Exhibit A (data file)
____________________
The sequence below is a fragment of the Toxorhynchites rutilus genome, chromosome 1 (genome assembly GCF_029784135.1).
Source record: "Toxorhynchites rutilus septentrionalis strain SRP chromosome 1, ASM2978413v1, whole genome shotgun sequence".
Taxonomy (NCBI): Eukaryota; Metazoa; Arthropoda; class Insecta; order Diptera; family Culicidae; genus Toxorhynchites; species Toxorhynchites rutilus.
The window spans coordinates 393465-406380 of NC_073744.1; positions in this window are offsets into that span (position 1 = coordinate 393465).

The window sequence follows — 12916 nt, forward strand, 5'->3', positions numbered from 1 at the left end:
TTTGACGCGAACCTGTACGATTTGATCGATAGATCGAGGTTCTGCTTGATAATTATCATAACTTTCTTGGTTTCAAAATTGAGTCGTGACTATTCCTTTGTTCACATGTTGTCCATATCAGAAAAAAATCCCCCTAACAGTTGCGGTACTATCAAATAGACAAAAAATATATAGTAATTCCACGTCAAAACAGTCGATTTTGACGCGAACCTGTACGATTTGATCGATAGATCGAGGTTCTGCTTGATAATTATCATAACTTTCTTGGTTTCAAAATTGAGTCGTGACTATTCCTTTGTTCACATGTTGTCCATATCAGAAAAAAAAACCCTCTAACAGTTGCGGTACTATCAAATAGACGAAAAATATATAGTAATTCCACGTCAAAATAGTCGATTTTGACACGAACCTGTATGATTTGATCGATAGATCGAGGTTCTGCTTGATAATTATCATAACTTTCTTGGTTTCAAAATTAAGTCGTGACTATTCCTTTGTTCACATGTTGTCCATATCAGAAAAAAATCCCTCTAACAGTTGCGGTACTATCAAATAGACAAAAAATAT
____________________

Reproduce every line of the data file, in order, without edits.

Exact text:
The sequence below is a fragment of the Toxorhynchites rutilus genome, chromosome 1 (genome assembly GCF_029784135.1).
Source record: "Toxorhynchites rutilus septentrionalis strain SRP chromosome 1, ASM2978413v1, whole genome shotgun sequence".
Taxonomy (NCBI): Eukaryota; Metazoa; Arthropoda; class Insecta; order Diptera; family Culicidae; genus Toxorhynchites; species Toxorhynchites rutilus.
The window spans coordinates 393465-406380 of NC_073744.1; positions in this window are offsets into that span (position 1 = coordinate 393465).

The window sequence follows — 12916 nt, forward strand, 5'->3', positions numbered from 1 at the left end:
TTTGACGCGAACCTGTACGATTTGATCGATAGATCGAGGTTCTGCTTGATAATTATCATAACTTTCTTGGTTTCAAAATTGAGTCGTGACTATTCCTTTGTTCACATGTTGTCCATATCAGAAAAAAATCCCCCTAACAGTTGCGGTACTATCAAATAGACAAAAAATATATAGTAATTCCACGTCAAAACAGTCGATTTTGACGCGAACCTGTACGATTTGATCGATAGATCGAGGTTCTGCTTGATAATTATCATAACTTTCTTGGTTTCAAAATTGAGTCGTGACTATTCCTTTGTTCACATGTTGTCCATATCAGAAAAAAAAACCCTCTAACAGTTGCGGTACTATCAAATAGACGAAAAATATATAGTAATTCCACGTCAAAATAGTCGATTTTGACACGAACCTGTATGATTTGATCGATAGATCGAGGTTCTGCTTGATAATTATCATAACTTTCTTGGTTTCAAAATTAAGTCGTGACTATTCCTTTGTTCACATGTTGTCCATATCAGAAAAAAATCCCTCTAACAGTTGCGGTACTATCAAATAGACAAAAAATAT